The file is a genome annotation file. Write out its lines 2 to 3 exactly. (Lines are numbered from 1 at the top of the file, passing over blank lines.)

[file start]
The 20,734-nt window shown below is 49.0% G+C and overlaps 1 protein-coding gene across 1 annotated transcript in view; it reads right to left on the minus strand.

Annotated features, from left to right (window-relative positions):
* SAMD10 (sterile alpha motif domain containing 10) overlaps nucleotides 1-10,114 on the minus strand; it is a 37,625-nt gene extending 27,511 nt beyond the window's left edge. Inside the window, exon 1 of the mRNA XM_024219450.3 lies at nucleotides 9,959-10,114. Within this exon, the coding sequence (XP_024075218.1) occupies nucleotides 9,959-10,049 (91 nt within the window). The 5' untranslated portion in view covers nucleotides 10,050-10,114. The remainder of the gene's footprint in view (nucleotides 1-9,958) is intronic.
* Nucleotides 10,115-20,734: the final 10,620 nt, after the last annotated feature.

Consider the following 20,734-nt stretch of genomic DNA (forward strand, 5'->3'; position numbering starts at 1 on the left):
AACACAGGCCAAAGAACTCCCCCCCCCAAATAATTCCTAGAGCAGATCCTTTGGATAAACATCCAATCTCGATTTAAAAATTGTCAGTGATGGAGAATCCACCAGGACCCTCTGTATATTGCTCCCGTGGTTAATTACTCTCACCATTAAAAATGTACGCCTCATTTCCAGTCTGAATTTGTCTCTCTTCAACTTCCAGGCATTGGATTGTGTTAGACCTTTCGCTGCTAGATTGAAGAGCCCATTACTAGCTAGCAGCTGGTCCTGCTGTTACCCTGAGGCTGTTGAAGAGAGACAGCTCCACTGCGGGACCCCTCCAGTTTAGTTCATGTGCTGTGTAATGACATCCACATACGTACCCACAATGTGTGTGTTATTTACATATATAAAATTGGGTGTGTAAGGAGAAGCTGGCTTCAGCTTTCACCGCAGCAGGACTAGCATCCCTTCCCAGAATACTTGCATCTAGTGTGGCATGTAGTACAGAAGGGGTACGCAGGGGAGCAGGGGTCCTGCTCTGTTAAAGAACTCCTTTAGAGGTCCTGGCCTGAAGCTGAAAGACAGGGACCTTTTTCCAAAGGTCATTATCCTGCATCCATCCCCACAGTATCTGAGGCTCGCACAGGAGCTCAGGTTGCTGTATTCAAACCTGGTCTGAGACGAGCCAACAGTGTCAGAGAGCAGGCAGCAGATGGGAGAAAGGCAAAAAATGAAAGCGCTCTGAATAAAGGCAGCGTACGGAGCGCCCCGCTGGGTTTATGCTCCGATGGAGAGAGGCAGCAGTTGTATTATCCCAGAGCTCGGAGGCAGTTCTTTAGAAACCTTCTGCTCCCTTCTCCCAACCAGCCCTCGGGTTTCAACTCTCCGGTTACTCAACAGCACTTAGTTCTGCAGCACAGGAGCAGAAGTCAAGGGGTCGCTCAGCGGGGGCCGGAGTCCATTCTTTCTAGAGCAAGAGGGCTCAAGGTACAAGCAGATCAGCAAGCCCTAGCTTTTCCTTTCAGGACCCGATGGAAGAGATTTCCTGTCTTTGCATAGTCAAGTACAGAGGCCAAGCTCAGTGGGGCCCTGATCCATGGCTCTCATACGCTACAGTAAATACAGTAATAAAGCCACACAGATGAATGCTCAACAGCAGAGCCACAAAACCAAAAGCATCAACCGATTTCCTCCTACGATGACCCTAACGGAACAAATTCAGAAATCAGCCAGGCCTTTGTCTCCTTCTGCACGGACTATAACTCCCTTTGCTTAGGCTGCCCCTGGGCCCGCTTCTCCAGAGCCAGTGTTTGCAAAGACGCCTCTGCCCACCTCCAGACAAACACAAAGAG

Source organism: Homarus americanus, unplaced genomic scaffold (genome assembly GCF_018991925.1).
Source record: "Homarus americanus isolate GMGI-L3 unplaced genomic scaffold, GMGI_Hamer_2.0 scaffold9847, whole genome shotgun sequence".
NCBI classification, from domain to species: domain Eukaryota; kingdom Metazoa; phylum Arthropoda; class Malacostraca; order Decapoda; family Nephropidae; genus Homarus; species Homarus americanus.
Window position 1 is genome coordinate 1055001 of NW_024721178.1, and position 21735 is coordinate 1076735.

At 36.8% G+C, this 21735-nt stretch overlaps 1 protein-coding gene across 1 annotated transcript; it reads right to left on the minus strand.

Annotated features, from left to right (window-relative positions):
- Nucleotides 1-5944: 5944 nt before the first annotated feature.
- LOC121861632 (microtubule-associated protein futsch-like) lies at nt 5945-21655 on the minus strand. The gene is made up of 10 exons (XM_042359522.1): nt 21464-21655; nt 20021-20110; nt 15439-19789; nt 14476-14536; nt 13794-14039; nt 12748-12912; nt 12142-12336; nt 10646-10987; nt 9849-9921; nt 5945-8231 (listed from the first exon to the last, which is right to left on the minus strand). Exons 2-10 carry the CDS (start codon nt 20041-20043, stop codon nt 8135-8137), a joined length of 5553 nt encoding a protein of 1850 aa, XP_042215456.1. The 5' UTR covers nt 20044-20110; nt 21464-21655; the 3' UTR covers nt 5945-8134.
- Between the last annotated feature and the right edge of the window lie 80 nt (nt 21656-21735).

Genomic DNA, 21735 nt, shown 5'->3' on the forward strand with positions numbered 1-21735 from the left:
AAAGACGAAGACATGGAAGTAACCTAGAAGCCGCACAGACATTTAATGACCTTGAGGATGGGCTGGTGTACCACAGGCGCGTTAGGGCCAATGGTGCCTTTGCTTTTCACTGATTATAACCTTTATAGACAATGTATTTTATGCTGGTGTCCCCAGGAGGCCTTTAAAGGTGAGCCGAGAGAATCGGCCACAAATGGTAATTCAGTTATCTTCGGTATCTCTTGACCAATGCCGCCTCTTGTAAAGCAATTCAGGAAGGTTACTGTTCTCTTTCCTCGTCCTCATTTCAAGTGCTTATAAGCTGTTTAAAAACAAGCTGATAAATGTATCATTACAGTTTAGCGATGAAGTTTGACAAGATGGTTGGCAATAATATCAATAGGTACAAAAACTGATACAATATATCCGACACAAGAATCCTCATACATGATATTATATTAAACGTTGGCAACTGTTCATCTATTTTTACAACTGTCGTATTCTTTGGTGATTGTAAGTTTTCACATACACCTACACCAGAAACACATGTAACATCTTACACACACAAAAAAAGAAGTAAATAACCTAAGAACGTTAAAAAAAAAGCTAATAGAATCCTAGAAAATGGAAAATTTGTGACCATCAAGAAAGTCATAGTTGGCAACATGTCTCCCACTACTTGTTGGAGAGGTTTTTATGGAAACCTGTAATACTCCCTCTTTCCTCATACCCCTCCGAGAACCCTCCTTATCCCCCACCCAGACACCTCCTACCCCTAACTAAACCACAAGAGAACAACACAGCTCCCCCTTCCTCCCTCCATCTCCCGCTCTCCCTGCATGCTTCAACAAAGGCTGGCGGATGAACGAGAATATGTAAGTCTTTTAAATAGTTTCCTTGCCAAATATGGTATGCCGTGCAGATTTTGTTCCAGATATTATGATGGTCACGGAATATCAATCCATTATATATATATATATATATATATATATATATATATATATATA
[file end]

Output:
Annotated features, from left to right (window-relative positions):
* SAMD10 (sterile alpha motif domain containing 10) overlaps nucleotides 1-10,114 on the minus strand; it is a 37,625-nt gene extending 27,511 nt beyond the window's left edge. Inside the window, exon 1 of the mRNA XM_024219450.3 lies at nucleotides 9,959-10,114. Within this exon, the coding sequence (XP_024075218.1) occupies nucleotides 9,959-10,049 (91 nt within the window). The 5' untranslated portion in view covers nucleotides 10,050-10,114. The remainder of the gene's footprint in view (nucleotides 1-9,958) is intronic.